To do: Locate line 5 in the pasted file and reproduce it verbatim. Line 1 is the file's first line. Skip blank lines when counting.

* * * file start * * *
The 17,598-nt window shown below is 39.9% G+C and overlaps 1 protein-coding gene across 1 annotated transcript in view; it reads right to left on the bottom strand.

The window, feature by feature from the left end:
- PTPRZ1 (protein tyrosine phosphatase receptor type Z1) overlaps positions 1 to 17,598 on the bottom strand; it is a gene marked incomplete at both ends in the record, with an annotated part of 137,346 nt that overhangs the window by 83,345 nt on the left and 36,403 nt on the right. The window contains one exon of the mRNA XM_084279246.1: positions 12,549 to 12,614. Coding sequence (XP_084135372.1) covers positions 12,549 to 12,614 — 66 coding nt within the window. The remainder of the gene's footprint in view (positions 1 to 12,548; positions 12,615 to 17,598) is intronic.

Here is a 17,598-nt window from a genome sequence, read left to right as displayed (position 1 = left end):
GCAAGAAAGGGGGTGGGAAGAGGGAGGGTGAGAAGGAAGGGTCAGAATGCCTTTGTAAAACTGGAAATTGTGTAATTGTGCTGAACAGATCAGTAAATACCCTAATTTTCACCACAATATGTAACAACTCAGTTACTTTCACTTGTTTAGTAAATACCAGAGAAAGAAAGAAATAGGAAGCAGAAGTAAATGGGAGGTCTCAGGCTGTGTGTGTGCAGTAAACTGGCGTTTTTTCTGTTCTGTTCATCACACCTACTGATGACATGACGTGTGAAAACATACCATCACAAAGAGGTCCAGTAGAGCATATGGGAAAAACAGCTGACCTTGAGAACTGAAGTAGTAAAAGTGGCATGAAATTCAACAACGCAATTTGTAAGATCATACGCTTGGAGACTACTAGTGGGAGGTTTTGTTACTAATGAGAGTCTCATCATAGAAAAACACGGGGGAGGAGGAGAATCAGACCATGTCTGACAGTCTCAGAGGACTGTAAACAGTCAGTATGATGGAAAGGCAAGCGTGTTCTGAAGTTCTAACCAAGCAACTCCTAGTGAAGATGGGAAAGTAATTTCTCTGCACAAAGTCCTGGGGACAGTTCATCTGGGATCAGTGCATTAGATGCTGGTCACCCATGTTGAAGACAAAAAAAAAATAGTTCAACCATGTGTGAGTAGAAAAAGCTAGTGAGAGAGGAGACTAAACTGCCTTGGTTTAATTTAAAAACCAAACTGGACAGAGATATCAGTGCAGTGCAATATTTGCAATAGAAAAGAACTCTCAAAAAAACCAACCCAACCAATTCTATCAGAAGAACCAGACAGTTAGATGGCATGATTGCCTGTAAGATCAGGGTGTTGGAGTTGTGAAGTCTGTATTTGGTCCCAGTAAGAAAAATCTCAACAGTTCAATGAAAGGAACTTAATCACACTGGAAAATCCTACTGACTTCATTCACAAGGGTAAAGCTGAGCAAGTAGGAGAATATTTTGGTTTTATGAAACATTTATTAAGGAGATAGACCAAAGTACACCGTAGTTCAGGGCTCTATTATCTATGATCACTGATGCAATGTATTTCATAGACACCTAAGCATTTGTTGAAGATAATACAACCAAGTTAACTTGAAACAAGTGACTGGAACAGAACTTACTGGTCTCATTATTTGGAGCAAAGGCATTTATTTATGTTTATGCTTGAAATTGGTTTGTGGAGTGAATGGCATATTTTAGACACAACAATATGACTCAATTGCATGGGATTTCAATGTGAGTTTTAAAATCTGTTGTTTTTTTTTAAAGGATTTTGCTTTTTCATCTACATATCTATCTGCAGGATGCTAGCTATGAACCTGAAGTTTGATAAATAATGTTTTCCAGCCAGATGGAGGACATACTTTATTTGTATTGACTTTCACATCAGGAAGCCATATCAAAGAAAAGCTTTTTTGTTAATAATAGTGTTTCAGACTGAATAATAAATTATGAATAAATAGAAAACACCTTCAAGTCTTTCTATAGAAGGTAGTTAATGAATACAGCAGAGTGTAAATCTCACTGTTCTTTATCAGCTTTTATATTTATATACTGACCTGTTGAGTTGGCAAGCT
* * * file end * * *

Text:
GCAAGAAAGGGGGTGGGAAGAGGGAGGGTGAGAAGGAAGGGTCAGAATGCCTTTGTAAAACTGGAAATTGTGTAATTGTGCTGAACAGATCAGTAAATACCCTAATTTTCACCACAATATGTAACAACTCAGTTACTTTCACTTGTTTAGTAAATACCAGAGAAAGAAAGAAATAGGAAGCAGAAGTAAATGGGAGGTCTCAGGCTGTGTGTGTGCAGTAAACTGGCGTTTTTTCTGTTCTGTTCATCACACCTACTGATGACATGACGTGTGAAAACATACCATCACAAAGAGGTCCAGTAGAGCATATGGGAAAAACAGCTGACCTTGAGAACTGAAGTAGTAAAAGTGGCATGAAATTCAACAACGCAATTTGTAAGATCATACGCTTGGAGACTACTAGTGGGAGGTTTTGTTACTAATGAGAGTCTCATCATAGAAAAACACGGGGGAGGAGGAGAATCAGACCATGTCTGACAGTCTCAGAGGACTGTAAACAGTCAGTATGATGGAAAGGCAAGCGTGTTCTGAAGTTCTAACCAAGCAACTCCTAGTGAAGATGGGAAAGTAATTTCTCTGCACAAAGTCCTGGGGACAGTTCATCTGGGATCAGTGCATTAGATGCTGGTCACCCATGTTGAAGACAAAAAAAAAATAGTTCAACCATGTGTGAGTAGAAAAAGCTAGTGAGAGAGGAGACTAAACTGCCTTGGTTTAATTTAAAAACCAAACTGGACAGAGATATCAGTGCAGTGCAATATTTGCAATAGAAAAGAACTCTCAAAAAAACCAACCCAACCAATTCTATCAGAAGAACCAGACAGTTAGATGGCATGATTGCCTGTAAGATCAGGGTGTTGGAGTTGTGAAGTCTGTATTTGGTCCCAGTAAGAAAAATCTCAACAGTTCAATGAAAGGAACTTAATCACACTGGAAAATCCTACTGACTTCATTCACAAGGGTAAAGCTGAGCAAGTAGGAGAATATTTTGGTTTTATGAAACATTTATTAAGGAGATAGACCAAAGTACACCGTAGTTCAGGGCTCTATTATCTATGATCACTGATGCAATGTATTTCATAGACACCTAAGCATTTGTTGAAGATAATACAACCAAGTTAACTTGAAACAAGTGACTGGAACAGAACTTACTGGTCTCATTATTTGGAGCAAAGGCATTTATTTATGTTTATGCTTGAAATTGGTTTGTGGAGTGAATGGCATATTTTAGACACAACAATATGACTCAATTGCATGGGATTTCAATGTGAGTTTTAAAATCTGTTGTTTTTTTTTAAAGGATTTTGCTTTTTCATCTACATATCTATCTGCAGGATGCTAGCTATGAACCTGAAGTTTGATAAATAATGTTTTCCAGCCAGATGGAGGACATACTTTATTTGTATTGACTTTCACATCAGGAAGCCATATCAAAGAAAAGCTTTTTTGTTAATAATAGTGTTTCAGACTGAATAATAAATTATGAATAAATAGAAAACACCTTCAAGTCTTTCTATAGAAGGTAGTTAATGAATACAGCAGAGTGTAAATCTCACTGTTCTTTATCAGCTTTTATATTTATATACTGACCTGTTGAGTTGGCAAGCT